John Manning profiles both venues for this weekend’s National Gents Strokeplay Finals in the following piece.
Killineer (formerly Cement)
The idea of a Pitch and Putt course at Mell, Drogheda surfaced in 1969. Three years of hard work followed. Cement Pitch and Putt club was founded in 1972 and immediately affiliated to the PPUI.
An immaculate course occupies six acres on Cement road on the north side of Drogheda town. The attractively laid-out holes present the full gamut of Pitch and Putt challenges, ranging from 36 metres to the monster 18th at 68 metres. The current course record is 39.
Legendary player Geraldine Ward has won the Leinster Ladies Strokeplay and National Strokeplay on the course. “I like it. It’s a very tough, challenging course,” says Ger. “It’s a real pitching course and has four of the toughest finishing holes you can get. You have the long 16th and the 18th is a very tough hole.”
Kevin McDonnell’s name shines brightly in the annals of Cement Pitch and Putt club. Kevin was National Strokeplay champion in 1978 and National Matchplay kingpin the following year.
Ray Matthews came very close to emulating his friend and more celebrated club-mate. The 1978 Leinster Matchplay winner (Cement’s first provincial champion) was the first player in history to lose two National Gents Matchplay finals.
Having installed an automatic watering system in 1980, Cement was the winner of the inaugural PPUI Course of the Year award (Clubs over 100 members) in 1990.
Cement’s impressive first crack at national championship hosting was the 1980 Inter-County. Dublin won the Ladies and Kildare the Gents.
Central Council were back at Cement for the 1984 National Mixed Foursomes. Una and Enda Pyke of Tullamore were very impressive winners.
Over the years, the complex at Fountain Hill, The Mell, Drogheda has been something of a mecca for Pitch and Putt aficionados.
Peter McGuinness from neighbouring Seapoint took the 1986 National Gents Strokeplay Championship at Cement after an absorbing battle with Barry Morrissey (Carrigaline). There were Cork winners in the other grades – Carrigaline’s Gavin Farrissey (Inter) and Richard Jordan of Pfizer (Junior).
Gavin Farrissey scored 99 to just edge out George Beardsley of the host club by a single stroke. Richard Jordan took Junior laurels with 102, two clear of Robert Clear (Riverdale).
Sean Harkins celebrated the second of his three National Gent’s Matchplay Championship successes at Cement in 1991. It was the era of the graded Matchplays and Cement provided their own champions in the shape of Charlie McGrath (Inter) and Eugene Smith (Junior).
Cement hosted International Pitch and Putt on August 15th 1993. The inaugural match between Ireland and Australia was won by the hosts, 563 to 656. Cement’s own Johnny Campbell Junior starred for Ireland. Kilbeggan won the 1993 Carrolls Club Tournament (an event Cement teams claimed twice in the 1980s) at Cement, just ahead of Seapoint and Lakeside.
The legendary Ray Hanratty (RIP) was a marvellous Secretary and Greenkeeper at Cement for many years. Ray’s greatest day on the course to be a member of the Cement Carrolls Club Tournament winning quartet at Catholic Institute in 1984.
There was plenty of Louth success at the 1995 Juvenile Weekend in Cement. Damien Rafferty from neighbouring Seapoint took the Boys’ title and Damien headlined Louth’s first-ever (and to date only) victory in the Inter-County Championship. The exceptional Bernadette Coffey won the second of her three Girls’ gold medals.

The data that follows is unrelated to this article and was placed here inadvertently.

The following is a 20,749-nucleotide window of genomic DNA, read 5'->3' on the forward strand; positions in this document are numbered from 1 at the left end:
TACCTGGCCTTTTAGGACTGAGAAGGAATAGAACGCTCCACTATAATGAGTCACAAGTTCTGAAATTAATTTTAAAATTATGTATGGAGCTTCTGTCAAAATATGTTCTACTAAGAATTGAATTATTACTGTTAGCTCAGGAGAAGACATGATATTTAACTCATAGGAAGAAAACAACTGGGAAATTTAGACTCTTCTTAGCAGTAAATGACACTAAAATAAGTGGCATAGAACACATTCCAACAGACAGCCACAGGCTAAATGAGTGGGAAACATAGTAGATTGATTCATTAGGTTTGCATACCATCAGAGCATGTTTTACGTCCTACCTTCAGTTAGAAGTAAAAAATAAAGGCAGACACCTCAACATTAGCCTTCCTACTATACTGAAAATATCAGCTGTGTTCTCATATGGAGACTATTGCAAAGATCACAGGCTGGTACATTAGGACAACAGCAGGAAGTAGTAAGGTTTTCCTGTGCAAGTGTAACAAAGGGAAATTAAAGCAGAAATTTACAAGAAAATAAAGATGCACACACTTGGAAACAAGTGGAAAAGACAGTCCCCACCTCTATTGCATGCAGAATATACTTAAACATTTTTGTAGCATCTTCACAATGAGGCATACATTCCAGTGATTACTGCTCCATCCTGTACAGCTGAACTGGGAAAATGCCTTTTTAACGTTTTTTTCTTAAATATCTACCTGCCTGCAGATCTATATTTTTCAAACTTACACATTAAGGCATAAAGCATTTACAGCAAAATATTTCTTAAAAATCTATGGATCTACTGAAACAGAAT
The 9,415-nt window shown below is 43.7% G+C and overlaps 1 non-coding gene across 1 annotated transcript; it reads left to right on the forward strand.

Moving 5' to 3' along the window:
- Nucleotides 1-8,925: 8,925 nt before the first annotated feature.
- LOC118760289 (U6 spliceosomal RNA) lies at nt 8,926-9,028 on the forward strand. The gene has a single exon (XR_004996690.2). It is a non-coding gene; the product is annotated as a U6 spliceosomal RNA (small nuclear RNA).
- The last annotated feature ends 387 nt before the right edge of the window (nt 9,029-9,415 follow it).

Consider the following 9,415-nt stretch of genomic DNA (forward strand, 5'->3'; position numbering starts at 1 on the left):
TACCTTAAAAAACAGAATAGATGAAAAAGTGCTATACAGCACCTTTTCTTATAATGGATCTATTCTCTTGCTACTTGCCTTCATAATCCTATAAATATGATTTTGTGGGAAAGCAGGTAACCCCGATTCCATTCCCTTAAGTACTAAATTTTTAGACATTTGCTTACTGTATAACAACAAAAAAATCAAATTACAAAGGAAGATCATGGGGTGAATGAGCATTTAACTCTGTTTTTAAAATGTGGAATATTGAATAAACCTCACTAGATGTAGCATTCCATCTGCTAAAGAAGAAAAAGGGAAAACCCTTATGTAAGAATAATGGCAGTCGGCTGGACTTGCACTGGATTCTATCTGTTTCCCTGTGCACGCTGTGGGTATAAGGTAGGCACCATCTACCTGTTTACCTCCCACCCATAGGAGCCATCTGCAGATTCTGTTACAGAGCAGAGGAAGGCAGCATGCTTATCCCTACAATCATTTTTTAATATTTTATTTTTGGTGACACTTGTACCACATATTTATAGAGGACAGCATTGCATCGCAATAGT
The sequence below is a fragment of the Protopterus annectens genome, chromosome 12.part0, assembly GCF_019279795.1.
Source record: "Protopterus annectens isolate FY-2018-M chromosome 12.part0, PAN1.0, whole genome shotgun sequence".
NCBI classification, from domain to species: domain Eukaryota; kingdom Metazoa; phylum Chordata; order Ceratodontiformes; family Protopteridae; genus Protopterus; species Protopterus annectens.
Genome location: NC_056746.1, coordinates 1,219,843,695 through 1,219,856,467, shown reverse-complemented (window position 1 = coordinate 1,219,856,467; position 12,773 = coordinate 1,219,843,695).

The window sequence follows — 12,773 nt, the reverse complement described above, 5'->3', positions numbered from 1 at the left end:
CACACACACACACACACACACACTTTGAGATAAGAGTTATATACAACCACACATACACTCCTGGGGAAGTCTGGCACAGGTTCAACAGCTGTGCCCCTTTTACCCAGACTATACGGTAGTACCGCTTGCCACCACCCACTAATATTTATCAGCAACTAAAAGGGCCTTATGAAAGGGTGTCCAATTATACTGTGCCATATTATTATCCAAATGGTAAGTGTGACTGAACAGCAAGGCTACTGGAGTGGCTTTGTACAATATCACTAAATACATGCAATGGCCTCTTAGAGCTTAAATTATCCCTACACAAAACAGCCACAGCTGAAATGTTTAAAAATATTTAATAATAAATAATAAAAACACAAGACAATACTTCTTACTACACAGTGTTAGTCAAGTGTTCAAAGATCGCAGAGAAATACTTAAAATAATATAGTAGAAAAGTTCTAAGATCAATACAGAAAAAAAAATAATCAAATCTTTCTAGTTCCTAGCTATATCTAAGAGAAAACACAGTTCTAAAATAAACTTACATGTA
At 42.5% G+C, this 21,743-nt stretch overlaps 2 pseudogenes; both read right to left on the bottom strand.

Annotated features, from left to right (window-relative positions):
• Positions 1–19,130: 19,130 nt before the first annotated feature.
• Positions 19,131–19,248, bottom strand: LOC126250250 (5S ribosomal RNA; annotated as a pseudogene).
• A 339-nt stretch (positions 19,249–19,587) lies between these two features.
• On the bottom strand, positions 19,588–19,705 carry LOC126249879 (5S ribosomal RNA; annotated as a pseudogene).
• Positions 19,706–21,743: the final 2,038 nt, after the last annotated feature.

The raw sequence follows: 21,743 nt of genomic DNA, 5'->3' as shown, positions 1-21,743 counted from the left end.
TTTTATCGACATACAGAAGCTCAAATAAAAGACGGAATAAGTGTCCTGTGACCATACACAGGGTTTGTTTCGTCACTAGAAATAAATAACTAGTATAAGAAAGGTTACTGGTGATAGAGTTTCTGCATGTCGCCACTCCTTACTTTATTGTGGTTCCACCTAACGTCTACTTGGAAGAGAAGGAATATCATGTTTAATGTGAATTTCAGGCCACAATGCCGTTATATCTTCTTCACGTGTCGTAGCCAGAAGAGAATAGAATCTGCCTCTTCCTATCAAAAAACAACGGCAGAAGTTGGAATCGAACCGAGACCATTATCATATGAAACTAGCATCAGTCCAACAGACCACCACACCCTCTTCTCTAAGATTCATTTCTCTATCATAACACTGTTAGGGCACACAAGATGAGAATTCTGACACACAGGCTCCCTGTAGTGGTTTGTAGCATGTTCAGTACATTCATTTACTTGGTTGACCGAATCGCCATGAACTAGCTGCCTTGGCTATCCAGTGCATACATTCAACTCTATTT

Having joined Cement in 1980, Pitch and Putt video coverage pioneer Ben Lennon won the National Junior Strokeplay championship at Collinstown in 1981. Ben served on Cement Club Committee and became Secretary of the Louth Down Regional Board in 1990. He was elected National Registrar in 1991. During his seven-year term in the post, Ben introduced many innovations including the first ever computerised database of membership.
Cement hosted six national championships in 2011 when the Over 55s events were played in Drogheda. Club icon Johnny Campbell won the Gents Senior while Marie Quinn lost to Kathleen Grendon in a Ladies’ Intermediate play-off.
There was also a play-off in the Ladies Senior in which Sheelagh Elmes (Portmarnock) claimed the third of her four titles by beating Skryne’s Kathleen Geraghty after a tie on 103. Breda O’Donnell (Cunnigar) posted 118 to pip Seapoint’s Marlo Everitt by one in the Ladies Junior.
Dan Kiely (Kilmichael) signed for 99 on his way to the intermediate championship, winning by two from Gerry Doyle (St. Bridgets). Joseph O'Riordan (Bruff) was a five stroke victor in Gents’ Junior on 103. Patrick Davis (Seapoint) took second spot.
Retitled Killineer in recent years, the course last hosted a national championship in 2017. Geraldine Ward captured the National Ladies Senior Strokeplay Championship for a then ninth time as she recovered from one shot behind after the initial 36 holes to score 152 and triumph by two over the three-round format.
Chrissie Byrne (Ryston) led into the final round after posting 100 (51+49) for the opening 36 holes. Ger conjured up a third round 51 to consign Chrissie to a second runners-up placing within a month (Ger won their National Matchplay final meeting at Tipperary Hills) as the Ryston lady settled for a final round 54.
Marian Courtney (Ryston) took the 2017 bronze medal on 155, just ahead of the 156 tally returned by Breda White (Tipp Hills).
Bellewstown’s Cathy Richardson had three shots to spare in winning the Intermediate championship The only player under par in the field after the first 36 holes on two under, Cathy maintained her three stroke advantage over runner-up, Phil Condron (Lucan), the reigning Leinster Strokeplay champion, after both players returned final rounds of 55. Cathy’s second round 50 proved decisive after Phil had set the first eighteen pace on 54. A year on from her junior success on home turf, Mairead Manning (St Stephen’s) also scored 55 in Round Three to clinch third place on 170.